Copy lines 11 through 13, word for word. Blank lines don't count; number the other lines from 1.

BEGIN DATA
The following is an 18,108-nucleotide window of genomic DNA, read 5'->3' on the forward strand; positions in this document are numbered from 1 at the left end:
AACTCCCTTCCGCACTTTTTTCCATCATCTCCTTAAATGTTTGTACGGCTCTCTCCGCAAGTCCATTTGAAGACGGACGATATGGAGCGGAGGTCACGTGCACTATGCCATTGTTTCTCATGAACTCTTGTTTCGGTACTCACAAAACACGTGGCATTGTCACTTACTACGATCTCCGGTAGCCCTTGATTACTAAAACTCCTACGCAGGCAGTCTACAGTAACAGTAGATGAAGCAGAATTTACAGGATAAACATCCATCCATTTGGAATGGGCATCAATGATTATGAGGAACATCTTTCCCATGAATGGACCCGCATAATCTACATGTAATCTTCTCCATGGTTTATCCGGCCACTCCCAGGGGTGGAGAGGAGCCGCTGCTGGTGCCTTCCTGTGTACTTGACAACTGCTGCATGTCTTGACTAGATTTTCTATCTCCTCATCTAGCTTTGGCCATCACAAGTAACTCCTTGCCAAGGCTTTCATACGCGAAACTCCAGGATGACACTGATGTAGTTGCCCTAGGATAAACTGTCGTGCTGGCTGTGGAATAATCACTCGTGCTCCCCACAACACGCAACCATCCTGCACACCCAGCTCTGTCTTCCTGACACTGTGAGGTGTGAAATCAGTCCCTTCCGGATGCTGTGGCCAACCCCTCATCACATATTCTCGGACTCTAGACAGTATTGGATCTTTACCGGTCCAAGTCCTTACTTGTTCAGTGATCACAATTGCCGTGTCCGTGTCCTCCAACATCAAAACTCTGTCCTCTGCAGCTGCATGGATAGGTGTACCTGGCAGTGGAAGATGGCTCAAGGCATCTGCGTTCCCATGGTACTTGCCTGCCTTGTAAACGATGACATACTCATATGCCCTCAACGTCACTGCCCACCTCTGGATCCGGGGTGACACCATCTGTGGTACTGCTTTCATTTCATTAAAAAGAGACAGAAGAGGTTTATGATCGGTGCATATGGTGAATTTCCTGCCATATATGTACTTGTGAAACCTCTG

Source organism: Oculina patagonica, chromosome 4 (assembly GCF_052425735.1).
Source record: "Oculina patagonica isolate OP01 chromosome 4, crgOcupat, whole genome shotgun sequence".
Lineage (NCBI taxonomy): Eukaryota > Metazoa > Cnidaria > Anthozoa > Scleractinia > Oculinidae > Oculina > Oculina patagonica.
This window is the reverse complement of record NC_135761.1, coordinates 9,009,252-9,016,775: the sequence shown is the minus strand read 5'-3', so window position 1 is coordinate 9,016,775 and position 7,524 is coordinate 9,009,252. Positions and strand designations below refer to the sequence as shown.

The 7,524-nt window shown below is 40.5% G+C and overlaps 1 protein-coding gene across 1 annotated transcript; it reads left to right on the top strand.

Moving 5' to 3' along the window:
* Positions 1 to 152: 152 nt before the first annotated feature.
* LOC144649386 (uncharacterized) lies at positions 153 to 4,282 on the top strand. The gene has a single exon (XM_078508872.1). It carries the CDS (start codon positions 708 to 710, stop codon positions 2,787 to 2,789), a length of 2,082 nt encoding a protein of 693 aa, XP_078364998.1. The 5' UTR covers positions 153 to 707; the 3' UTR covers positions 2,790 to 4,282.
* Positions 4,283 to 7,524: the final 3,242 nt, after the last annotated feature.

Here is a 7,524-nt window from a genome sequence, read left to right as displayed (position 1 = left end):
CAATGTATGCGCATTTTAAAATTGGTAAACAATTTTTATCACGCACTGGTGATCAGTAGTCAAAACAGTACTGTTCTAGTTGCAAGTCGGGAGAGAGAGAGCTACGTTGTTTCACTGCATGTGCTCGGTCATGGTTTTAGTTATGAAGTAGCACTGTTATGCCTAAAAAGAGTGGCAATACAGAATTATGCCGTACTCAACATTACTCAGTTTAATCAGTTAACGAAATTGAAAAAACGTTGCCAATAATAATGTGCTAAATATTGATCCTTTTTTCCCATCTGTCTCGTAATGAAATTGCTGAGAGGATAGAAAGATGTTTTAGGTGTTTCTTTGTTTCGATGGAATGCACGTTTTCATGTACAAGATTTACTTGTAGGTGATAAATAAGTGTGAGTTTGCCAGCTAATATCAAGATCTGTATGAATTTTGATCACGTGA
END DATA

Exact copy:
* Positions 4,283 to 7,524: the final 3,242 nt, after the last annotated feature.

Here is a 7,524-nt window from a genome sequence, read left to right as displayed (position 1 = left end):
CAATGTATGCGCATTTTAAAATTGGTAAACAATTTTTATCACGCACTGGTGATCAGTAGTCAAAACAGTACTGTTCTAGTTGCAAGTCGGGAGAGAGAGAGCTACGTTGTTTCACTGCATGTGCTCGGTCATGGTTTTAGTTATGAAGTAGCACTGTTATGCCTAAAAAGAGTGGCAATACAGAATTATGCCGTACTCAACATTACTCAGTTTAATCAGTTAACGAAATTGAAAAAACGTTGCCAATAATAATGTGCTAAATATTGATCCTTTTTTCCCATCTGTCTCGTAATGAAATTGCTGAGAGGATAGAAAGATGTTTTAGGTGTTTCTTTGTTTCGATGGAATGCACGTTTTCATGTACAAGATTTACTTGTAGGTGATAAATAAGTGTGAGTTTGCCAGCTAATATCAAGATCTGTATGAATTTTGATCACGTGA